Data_Sheet_1_Heat Acclimation Does Not Modify Q10 and Thermal Cardiac Reactivity.PDF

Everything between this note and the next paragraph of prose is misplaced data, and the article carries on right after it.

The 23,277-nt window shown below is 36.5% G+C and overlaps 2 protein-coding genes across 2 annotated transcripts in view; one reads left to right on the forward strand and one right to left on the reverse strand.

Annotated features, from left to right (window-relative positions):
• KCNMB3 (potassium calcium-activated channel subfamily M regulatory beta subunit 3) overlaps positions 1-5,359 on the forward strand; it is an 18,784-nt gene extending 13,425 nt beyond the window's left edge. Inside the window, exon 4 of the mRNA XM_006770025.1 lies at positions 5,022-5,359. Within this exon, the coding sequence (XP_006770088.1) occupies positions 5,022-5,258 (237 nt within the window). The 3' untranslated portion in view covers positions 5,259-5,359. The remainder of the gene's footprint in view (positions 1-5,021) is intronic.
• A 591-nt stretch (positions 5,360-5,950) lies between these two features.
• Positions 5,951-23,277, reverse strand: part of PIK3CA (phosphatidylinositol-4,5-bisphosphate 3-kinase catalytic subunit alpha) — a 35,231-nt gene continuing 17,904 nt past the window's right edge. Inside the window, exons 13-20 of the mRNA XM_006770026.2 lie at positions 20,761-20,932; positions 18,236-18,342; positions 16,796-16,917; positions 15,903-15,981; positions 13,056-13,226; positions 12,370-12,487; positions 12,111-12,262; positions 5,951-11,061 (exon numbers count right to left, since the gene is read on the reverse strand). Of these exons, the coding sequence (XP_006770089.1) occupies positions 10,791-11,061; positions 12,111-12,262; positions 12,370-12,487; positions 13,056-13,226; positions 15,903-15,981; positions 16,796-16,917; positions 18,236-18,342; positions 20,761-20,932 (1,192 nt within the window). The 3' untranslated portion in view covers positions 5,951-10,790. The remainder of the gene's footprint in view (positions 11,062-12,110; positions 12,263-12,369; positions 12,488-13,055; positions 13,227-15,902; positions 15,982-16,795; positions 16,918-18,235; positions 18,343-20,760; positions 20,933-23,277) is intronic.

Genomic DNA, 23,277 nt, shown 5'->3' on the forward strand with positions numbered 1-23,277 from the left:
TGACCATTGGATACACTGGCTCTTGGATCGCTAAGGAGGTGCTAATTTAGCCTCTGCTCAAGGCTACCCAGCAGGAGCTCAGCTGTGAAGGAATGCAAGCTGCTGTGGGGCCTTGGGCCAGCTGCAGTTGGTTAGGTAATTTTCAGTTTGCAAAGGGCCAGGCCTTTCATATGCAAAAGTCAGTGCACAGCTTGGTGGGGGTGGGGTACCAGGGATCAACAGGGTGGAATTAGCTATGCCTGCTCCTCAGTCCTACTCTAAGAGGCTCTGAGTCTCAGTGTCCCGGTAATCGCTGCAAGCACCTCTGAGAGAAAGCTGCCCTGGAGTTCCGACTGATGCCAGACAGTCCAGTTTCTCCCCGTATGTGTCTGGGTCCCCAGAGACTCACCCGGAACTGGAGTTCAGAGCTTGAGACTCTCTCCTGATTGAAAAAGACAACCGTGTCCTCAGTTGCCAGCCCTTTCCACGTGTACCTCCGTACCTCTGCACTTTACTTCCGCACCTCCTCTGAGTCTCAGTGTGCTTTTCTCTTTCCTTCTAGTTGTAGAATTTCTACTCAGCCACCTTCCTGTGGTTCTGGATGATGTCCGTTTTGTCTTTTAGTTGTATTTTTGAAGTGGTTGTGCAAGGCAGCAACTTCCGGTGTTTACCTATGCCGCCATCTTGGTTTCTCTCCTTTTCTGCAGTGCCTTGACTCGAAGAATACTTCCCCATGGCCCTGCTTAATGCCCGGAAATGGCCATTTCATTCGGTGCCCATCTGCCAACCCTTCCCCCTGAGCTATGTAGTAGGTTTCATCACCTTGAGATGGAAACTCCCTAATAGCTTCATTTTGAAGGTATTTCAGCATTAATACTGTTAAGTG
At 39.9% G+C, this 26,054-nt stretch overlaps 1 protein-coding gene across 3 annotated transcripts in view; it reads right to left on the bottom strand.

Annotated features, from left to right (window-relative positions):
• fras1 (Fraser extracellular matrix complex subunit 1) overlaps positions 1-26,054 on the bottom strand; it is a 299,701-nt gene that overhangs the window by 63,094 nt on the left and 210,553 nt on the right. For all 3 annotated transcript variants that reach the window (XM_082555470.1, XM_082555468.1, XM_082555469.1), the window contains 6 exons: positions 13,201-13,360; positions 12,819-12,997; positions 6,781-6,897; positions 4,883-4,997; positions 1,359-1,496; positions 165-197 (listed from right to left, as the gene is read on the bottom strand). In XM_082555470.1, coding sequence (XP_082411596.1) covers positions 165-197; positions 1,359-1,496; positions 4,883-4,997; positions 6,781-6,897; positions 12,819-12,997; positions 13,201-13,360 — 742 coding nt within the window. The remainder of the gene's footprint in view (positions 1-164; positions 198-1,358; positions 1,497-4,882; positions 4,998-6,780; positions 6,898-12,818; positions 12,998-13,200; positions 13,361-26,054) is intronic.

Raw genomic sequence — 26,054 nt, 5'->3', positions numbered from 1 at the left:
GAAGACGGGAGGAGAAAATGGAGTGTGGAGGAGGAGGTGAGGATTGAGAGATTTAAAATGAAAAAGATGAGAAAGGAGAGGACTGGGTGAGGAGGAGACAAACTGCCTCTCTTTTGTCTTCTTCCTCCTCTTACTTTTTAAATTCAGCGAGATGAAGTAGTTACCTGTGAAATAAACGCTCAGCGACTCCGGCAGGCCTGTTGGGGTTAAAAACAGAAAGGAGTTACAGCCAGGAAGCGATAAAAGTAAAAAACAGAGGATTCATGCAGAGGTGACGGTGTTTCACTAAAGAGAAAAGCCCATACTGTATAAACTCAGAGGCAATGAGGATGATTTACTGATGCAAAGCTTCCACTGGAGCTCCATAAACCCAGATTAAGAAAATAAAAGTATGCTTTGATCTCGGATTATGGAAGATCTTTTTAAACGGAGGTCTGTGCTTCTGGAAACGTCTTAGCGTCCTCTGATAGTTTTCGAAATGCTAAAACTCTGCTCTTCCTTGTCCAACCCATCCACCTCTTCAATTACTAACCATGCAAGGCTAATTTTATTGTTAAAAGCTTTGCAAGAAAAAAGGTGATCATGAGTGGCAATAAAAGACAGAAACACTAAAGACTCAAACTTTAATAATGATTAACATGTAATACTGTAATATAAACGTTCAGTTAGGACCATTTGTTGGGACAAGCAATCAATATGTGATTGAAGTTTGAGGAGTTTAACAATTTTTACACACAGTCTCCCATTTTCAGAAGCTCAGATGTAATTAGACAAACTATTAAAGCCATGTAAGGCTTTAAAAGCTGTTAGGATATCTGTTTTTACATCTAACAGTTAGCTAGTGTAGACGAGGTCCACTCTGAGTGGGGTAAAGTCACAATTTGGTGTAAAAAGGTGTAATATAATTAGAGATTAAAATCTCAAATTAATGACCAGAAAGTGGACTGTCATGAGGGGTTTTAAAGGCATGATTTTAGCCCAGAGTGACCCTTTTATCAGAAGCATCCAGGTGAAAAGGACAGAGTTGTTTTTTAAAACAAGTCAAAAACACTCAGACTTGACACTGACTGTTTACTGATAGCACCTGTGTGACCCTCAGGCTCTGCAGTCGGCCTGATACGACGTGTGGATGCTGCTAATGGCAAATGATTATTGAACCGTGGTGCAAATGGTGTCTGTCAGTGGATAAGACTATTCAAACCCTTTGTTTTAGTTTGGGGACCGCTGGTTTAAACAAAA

Heat acclimation (HA) is an essential modifier of physiological strain when working or exercising in the heat. It is unknown whether HA influences the increase of energy expenditure (Q10 effect) or heart rate (thermal cardiac reactivity TCR) due to increased body temperature. Therefore, we studied these effects using a heat strain database of climatic chamber experiments performed by five semi-nude young males in either non-acclimated or acclimated state. Measured oxygen consumption rate (VO2), heart rate (HR), and rectal temperature (Tre) averaged over the third hour of exposure were obtained from 273 trials in total. While workload (walking 4 km/h on level) was constant, heat stress conditions varied widely with air temperature 25–55°C, vapor pressure 0.5–5.3 kPa, and air velocity 0.3–2 m/s. HA was induced by repeated heat exposures over a minimum of 3 weeks. Non-acclimated experiments took place in wintertime with a maximum of two exposures per week. The influence of Tre and HA on VO2 and HR was analyzed separately with mixed model ANCOVA. Rising Tre significantly (p < 0.01) increased both VO2 (by about 7% per degree increase of Tre) and HR (by 39–41 bpm per degree Tre); neither slope nor intercept depended significantly on HA (p > 0.4). The effects of Tre in this study agree with former outcomes for VO2 (7%/°C increase corresponding to Q10 = 2) and for HR (TCR of 33 bpm/°C in ISO 9886). Our results indicate that both relations are independent of HA with implications for heat stress assessment at workplaces and for modeling heat balance.